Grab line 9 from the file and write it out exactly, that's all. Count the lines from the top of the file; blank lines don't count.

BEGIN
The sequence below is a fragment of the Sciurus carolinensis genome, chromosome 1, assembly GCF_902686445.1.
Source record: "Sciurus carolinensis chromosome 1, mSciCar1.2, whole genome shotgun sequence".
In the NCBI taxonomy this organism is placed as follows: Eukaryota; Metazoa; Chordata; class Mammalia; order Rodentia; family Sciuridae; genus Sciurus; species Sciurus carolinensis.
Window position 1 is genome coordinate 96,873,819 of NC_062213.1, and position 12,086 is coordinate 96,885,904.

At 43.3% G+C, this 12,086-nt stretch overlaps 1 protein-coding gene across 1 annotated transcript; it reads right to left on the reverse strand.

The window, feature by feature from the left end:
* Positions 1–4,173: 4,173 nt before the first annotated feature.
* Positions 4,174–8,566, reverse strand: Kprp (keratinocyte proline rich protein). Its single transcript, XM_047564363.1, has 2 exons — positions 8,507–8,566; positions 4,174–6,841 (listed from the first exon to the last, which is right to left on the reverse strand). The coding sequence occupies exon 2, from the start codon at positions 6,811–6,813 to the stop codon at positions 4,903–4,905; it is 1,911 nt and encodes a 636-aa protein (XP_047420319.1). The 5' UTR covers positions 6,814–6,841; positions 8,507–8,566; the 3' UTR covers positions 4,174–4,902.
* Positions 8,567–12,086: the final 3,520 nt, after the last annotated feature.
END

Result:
* Positions 8,567–12,086: the final 3,520 nt, after the last annotated feature.